Flooding Hits Okanogan And Ferry Counties As Melting Canadian Snowpack Fills Rivers

The Okanogan River in Omak on May 7, 2018. CREDIT: OKANOGAN COUNTY EMERGENCY MANAGEMENT
The Okanogan River in Omak on May 7, 2018. CREDIT: OKANOGAN COUNTY EMERGENCY MANAGEMENT

Listen

BY EMILY SCHWING & SCOTT LEADINGHAM

It’s a record year for flooding in northeastern Washington as spring runoff makes its way into the region’s rivers.

At least eight rivers are at or above flood stage. Nearly all of them cross the U.S.-Canada border. British Columbia saw a near record snow year in the mountains this year and now that temperatures are warming, the runoff from snowmelt is making its way into rivers and lakes.

Officials in Okanogan County have declared a state of emergency as widespread areas of flooding and high water are expected to continue through the weekend and foreseeable future.

Fed by a fast-melting and heavy Canadian snowpack, the Okanogan River and other rivers and creeks are at flood stage and expected to rise more. Cities in the Okanogan valley – including Oroville, Tonasket, Riverside, Omak and Okanogan and areas of the Colville Reservation – are supplying sandbags and encouraging residents to be aware of their surroundings and to not drive through standing water over roadways.

Emergency officials say Highway 97, the major road from the Canadian border south through Okanogan County and along the Columbia River to Wenatchee, remains open and is high enough to remain safe for now.

The Kettle River in Ferry County, Washington, seen here at mile marker 185 on Highway 21, has tied a flood record last set in 1948. CREDIT: FERRY COUNTY SHERIFF'S OFFICE

The Kettle River in Ferry County, Washington, seen here at mile marker 185 on Highway 21, has tied a flood record last set in 1948. CREDIT: FERRY COUNTY SHERIFF’S OFFICE

But they caution that conditions can change quickly, and officials say to check Okanogan County Emergency Management on Facebook or call 509-422-7206 for more information. In an emergency, call 9-1-1.

Okanogan County residents can sign up for county emergency mobile alerts by texting “OKcounty” to the number 888777.

SEE MORE: Okanogan County Emergency Managment online

The Army Corps of Engineers is on site in Okanogan and helping with flood control and monitoring dikes.

Flooding has also affected Ferry County and caused high water along the Kettle River near Curlew.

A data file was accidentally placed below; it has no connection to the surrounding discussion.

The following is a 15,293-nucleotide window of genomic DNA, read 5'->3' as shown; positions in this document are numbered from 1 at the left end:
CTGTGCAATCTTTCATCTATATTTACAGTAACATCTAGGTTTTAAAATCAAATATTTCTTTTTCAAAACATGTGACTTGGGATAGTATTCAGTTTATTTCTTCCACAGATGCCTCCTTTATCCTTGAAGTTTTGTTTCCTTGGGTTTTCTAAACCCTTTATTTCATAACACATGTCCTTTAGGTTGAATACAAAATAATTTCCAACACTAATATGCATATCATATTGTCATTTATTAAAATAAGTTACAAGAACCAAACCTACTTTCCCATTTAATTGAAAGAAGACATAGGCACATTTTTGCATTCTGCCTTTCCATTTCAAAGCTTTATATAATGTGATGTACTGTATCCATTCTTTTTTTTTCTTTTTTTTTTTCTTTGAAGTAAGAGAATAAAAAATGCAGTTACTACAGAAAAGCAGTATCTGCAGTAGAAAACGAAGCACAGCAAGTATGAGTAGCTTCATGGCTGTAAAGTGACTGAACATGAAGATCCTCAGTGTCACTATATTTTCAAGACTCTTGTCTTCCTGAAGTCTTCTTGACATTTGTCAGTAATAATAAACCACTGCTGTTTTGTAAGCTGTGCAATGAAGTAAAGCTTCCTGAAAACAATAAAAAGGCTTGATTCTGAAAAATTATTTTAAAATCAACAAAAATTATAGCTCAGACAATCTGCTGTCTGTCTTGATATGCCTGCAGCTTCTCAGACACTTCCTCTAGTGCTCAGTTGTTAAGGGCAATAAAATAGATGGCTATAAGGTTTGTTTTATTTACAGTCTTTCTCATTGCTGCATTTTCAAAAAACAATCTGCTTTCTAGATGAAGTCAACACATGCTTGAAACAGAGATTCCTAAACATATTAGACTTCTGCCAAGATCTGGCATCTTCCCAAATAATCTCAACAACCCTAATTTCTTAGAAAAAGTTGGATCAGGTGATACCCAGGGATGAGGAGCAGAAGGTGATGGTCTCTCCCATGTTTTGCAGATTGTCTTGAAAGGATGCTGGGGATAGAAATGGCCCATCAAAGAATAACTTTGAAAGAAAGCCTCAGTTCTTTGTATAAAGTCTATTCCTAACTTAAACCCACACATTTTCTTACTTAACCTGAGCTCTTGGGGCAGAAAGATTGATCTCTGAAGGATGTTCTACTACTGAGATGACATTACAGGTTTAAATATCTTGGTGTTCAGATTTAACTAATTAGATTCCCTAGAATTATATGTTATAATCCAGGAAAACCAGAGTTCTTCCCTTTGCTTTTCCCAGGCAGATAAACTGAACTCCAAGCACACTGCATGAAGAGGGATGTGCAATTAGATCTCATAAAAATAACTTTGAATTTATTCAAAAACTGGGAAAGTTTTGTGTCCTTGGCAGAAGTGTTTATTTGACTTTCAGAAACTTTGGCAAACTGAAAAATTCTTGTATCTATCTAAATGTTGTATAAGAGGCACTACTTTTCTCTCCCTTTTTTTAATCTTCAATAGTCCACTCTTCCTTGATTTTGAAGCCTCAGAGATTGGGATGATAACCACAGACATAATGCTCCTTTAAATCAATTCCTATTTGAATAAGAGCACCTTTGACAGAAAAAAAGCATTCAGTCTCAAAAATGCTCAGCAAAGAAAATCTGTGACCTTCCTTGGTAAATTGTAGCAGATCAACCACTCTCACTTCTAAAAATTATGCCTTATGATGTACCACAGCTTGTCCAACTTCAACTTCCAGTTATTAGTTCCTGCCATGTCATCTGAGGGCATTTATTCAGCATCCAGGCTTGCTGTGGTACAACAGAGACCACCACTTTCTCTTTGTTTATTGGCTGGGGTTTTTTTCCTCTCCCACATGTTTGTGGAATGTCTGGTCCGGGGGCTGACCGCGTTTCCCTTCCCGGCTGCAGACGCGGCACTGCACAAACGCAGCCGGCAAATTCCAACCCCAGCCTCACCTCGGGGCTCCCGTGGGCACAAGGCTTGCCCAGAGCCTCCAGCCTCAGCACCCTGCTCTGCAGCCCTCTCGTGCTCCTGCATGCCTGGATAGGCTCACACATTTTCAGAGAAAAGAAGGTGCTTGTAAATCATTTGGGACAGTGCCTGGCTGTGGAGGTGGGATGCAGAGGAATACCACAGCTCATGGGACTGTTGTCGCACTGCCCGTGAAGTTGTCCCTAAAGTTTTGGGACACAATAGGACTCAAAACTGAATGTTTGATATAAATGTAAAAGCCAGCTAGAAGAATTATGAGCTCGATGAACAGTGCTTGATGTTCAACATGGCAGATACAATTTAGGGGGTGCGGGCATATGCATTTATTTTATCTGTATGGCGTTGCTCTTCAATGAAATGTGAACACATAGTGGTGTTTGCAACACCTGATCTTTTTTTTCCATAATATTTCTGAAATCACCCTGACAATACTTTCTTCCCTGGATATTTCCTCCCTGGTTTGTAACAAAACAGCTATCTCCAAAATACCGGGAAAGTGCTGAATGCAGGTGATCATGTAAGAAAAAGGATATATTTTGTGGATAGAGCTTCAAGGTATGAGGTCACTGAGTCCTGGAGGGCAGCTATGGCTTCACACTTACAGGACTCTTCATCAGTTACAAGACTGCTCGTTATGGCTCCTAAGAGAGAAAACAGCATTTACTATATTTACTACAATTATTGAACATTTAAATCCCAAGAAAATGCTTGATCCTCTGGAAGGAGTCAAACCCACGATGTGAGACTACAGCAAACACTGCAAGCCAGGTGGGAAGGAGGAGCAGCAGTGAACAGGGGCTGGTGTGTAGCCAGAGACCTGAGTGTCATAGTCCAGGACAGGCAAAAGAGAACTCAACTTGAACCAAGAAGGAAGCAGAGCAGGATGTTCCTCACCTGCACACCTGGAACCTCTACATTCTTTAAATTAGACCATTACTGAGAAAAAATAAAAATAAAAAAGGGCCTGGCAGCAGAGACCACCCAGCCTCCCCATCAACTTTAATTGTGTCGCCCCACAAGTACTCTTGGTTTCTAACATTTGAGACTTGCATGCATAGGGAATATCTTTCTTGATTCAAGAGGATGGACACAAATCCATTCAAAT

The Kettle River near Ferry has tied a flood record last set in 1948. Earlier this week, the Ferry County Sheriff’s Office issued evacuation notices. They’re also notifying residents of where to get sandbags and sand to fill them.

Runoff has filled Osoyoos Lake on the Okanogan River. The lake level is higher than it has been in a decade.

A spokeswoman with the National Weather Service in Spokane says the agency expects rivers to stay above flood stage through next week. But forecasters have said the snowpack and expected warm temperatures could leave rivers and creeks near of above flood stage for up to three weeks.

Related Stories:

Libby Harrison, who at the time was the mayor of Pateros, and her husband are rebuilding their home, which burned in the 2014 Carlton Complex. They’re doing most of the work themselves and hope to move back in, in a few months. CREDIT: Courtney Flatt/NWPB

Pateros And North Central Washington Continue Rebuilding 5 Years After Carlton Complex Fire

Five years later, the Carlton Complex is still the single largest fire in Washington state’s history. By the end of summer, the Okanogan Long Term Recovery Group will have rebuilt 39 homes. The group’s contractors are putting the finishing touches on the final two homes now. They’ve held a ribbon cutting at nearly each spot. Continue Reading Pateros And North Central Washington Continue Rebuilding 5 Years After Carlton Complex Fire

Read More »
Rattlesnake Ridge Risk Map - Google Maps

Still Sliding, Just Not So Fast: What’s Up With The Rattlesnake Ridge Landslide One Year Later

At this time last year, authorities in Central Washington were on high alert because of the slow-moving Rattlesnake Ridge landslide near Yakima. A year later, what’s changed? The landslide isn’t quite over – yet. But it has slowed down significantly.
Continue Reading Still Sliding, Just Not So Fast: What’s Up With The Rattlesnake Ridge Landslide One Year Later

Read More »
Washington fire managers responded to nearly 70 new fire starts August 11, 2018, including the Grass Valley Fire that threatened the Grand Coulee Dam area and forced hundreds of evacuations. CREDIT: INCIWEB

Agencies Downgrade Preparedness And Burn Bans, But Northwest Wildfire Risk Persists

State and federal agencies throughout the Northwest are starting to lift burn restrictions on some lands. The Wildfire Preparedness level for the region was downgraded to its lowest stage — Level 1 — this week. But the region is below normal for precipitation and has been so for the past two months. Continue Reading Agencies Downgrade Preparedness And Burn Bans, But Northwest Wildfire Risk Persists

Read More »